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2010 Chevrolet Colorado ReviewThe Good
With its optional V8 engine, the 2010 Chevrolet Colorado has plenty of power for towing or carrying heavy loads, and its price is very competitive, since it includes a lot of value-added features.The Bad
The 2010 Colorado's small base engines are inadequate for real work, the design is showing its age, and it has poor resale value, especially compared to its foreign competition.
The CarGurus View
The 2010 Chevrolet Colorado’s combination of value and capability makes it a great buy for anyone who wants a real truck and can live with its occasionally uncivilized demeanor. A wide variety of trims and available low-range 4WD mean there is a Colorado for nearly every need. Base four-cylinder trims are well-suited to local errand-hopping, while larger cabs and available V8 power can upgrade this compact truck to near full-size capability.
At a Glance
Available in three cab configurations - Regular, Extended (with vestigial rear seats), and Crew (four doors and a real back seat) - the 2010 Colorado rides on a traditional body-on-frame chassis. Regular and Extended cabs get a useful, 6-foot bed, while the Crew cab trades interior space for a truncated 5-foot box. Rear-wheel drive (RWD) is standard, with electronic four-wheel drive optional, along with a limited-slip rear differential.
The base trim level is the W/T, or Work Truck, powered by a 2.9-liter inline four-cylinder. Despite its name it does offer a few frills, notably a leather-wrapped steering wheel, air-conditioning, and cruise control. The step-up LT1 trim level offers standard alloy wheels, body-color trim, and a CD stereo with XM satellite radio. Further up the ladder is the LT2, featuring the larger, 3.7-liter inline-five engine and a four-speed automatic transmission standard. Power accessories are also included, along with 17-inch chrome wheels. The top-dog LT3 trim is available only with RWD and comes standard with a powerful, 5.3-liter V8 engine. Special 18-inch rims are finished in Midnight Silver, while the interior is dressed up with standard cloth bucket seats.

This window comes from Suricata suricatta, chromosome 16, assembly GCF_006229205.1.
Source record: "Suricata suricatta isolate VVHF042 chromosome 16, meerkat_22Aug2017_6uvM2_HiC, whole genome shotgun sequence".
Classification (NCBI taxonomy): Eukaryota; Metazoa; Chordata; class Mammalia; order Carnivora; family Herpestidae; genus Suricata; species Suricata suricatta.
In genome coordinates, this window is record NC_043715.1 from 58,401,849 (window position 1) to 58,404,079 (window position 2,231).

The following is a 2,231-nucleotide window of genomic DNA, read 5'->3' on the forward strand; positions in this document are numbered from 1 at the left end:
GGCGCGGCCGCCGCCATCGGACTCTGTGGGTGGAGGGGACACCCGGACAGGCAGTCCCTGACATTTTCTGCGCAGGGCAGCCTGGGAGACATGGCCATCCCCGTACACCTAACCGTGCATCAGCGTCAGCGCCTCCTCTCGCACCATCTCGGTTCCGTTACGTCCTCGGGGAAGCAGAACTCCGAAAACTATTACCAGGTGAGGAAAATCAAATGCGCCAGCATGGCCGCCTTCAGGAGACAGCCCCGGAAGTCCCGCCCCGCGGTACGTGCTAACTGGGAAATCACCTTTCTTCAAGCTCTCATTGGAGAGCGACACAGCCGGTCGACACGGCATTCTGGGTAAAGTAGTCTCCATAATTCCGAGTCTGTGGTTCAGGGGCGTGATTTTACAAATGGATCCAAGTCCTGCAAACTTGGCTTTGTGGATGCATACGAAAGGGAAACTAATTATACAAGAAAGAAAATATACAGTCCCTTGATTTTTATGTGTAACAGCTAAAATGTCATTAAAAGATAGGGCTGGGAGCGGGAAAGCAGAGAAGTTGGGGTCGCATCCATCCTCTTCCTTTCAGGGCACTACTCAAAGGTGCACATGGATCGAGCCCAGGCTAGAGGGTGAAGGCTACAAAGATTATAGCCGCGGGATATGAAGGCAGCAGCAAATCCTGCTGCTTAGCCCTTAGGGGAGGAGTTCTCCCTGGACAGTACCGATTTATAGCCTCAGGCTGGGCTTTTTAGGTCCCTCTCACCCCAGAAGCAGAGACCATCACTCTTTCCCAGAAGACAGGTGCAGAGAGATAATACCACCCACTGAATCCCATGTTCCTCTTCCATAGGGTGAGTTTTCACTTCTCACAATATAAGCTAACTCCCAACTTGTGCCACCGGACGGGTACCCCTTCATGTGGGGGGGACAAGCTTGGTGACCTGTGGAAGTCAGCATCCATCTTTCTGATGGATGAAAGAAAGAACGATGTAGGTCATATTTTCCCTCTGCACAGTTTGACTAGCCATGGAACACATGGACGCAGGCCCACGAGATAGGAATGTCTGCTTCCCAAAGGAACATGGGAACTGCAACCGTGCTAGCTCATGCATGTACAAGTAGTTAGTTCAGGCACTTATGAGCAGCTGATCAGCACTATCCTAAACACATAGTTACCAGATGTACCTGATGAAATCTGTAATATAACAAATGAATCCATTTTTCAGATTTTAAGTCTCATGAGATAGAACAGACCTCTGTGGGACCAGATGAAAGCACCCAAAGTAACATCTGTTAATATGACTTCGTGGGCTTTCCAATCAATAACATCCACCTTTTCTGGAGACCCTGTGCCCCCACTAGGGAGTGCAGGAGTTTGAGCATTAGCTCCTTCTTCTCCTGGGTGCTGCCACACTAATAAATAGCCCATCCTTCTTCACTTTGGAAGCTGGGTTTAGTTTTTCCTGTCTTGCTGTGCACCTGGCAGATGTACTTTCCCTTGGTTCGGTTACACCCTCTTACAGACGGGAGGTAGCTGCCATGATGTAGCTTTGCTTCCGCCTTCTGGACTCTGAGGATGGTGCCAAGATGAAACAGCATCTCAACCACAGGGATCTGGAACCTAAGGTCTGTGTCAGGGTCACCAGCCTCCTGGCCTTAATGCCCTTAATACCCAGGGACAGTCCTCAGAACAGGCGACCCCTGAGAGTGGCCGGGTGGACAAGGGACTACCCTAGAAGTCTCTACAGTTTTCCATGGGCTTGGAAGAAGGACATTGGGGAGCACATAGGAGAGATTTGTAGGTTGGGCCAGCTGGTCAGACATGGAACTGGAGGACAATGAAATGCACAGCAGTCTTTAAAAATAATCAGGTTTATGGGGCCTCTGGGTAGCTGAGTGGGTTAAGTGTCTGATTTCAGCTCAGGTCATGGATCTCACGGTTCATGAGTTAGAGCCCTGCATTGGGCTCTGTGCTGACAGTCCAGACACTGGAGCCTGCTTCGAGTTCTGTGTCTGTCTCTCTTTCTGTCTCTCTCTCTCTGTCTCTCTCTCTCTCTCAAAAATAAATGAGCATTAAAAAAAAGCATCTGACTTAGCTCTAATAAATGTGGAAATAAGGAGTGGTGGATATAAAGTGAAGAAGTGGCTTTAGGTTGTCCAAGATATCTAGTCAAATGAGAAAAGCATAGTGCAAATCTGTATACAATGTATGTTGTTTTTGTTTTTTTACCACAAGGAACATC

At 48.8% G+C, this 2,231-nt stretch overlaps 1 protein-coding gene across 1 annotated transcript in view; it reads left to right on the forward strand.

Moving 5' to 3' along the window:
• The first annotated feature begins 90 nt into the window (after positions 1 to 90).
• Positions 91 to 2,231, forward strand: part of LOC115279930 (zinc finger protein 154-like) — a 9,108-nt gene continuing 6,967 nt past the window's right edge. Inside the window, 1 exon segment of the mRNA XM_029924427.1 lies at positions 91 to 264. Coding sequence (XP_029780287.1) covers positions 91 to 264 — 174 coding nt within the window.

Three engines are offered in the Colorado. W/T and LT1 trims receive a 2.9-liter inline four-cylinder that makes 185 hp and 190 lb-ft of torque. Despite being the smallest variant of the so-called Atlas architecture, it is large and powerful for a four-cylinder, while still offering excellent fuel economy. Optional in base trims and standard in the LT2 is a larger, five-cylinder version of this engine. Displacing 3.7 liters and making a robust 242 hp, the five-cylinder is an unusual yet efficient alternative to the ubiquitous V6 configuration. The downside is reduced refinement; indeed both inline engines subject drivers to a rather choppy idle and less-than-velvety power delivery.
The top motor, an option for the LT2 and included in the LT3, is the 5.3-liter Vortec V8, borrowed from the larger Silverado truck. Pumping out 300 hp and 320 lb-ft of torque, the V8 greatly enhances the Colorado’s ability to tow and haul.
The small 2.9-liter engine comes standard with a five-speed manual transmission, an economical choice. Optional on the four-cylinder and standard on both larger motors is a four-speed automatic. This transmission is short a gear or two versus the competition, but at least shifts smartly in the GM tradition.